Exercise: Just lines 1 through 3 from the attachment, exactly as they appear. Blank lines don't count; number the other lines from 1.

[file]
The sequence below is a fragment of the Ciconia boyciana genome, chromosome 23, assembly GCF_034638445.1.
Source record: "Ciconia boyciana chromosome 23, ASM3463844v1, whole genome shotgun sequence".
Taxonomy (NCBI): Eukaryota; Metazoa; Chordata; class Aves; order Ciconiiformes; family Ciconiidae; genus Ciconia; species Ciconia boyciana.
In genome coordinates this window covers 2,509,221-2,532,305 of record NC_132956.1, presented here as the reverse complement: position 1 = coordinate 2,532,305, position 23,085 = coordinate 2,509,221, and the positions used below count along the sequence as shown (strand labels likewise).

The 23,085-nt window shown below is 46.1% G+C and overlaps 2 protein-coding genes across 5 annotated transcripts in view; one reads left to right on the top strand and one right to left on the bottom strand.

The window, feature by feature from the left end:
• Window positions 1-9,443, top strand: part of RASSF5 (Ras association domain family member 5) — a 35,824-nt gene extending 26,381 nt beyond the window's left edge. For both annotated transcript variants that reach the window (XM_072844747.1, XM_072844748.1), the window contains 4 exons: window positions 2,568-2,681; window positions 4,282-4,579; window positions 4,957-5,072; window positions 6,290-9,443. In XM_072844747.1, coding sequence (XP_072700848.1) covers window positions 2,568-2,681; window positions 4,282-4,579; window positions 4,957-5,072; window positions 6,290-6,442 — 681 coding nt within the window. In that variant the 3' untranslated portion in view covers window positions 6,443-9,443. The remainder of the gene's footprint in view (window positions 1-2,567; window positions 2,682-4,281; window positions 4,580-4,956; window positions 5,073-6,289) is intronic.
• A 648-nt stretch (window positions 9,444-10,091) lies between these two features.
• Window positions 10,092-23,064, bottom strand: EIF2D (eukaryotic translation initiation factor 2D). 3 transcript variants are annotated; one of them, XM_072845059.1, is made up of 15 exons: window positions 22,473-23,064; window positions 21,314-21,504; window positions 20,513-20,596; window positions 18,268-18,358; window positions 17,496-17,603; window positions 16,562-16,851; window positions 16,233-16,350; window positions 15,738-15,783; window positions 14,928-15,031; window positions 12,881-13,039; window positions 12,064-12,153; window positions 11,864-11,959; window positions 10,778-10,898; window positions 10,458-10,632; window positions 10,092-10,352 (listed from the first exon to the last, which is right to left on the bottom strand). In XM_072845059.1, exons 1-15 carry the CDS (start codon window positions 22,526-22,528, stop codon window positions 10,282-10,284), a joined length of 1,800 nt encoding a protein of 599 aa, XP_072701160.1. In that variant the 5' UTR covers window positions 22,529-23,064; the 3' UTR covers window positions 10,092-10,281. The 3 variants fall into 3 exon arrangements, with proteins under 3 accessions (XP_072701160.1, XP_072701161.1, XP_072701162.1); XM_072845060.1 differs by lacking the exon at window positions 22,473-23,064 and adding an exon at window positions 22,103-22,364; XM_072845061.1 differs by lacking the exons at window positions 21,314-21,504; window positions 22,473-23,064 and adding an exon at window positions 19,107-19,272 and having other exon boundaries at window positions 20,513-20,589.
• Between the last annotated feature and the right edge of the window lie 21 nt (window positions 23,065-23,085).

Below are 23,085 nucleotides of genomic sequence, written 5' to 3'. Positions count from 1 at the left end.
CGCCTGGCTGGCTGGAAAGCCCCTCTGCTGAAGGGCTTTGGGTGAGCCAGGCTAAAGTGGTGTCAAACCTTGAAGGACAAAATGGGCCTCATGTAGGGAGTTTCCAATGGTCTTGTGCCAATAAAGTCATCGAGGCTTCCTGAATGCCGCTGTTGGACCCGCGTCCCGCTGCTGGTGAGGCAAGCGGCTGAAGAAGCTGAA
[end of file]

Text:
The sequence below is a fragment of the Ciconia boyciana genome, chromosome 23, assembly GCF_034638445.1.
Source record: "Ciconia boyciana chromosome 23, ASM3463844v1, whole genome shotgun sequence".
Taxonomy (NCBI): Eukaryota; Metazoa; Chordata; class Aves; order Ciconiiformes; family Ciconiidae; genus Ciconia; species Ciconia boyciana.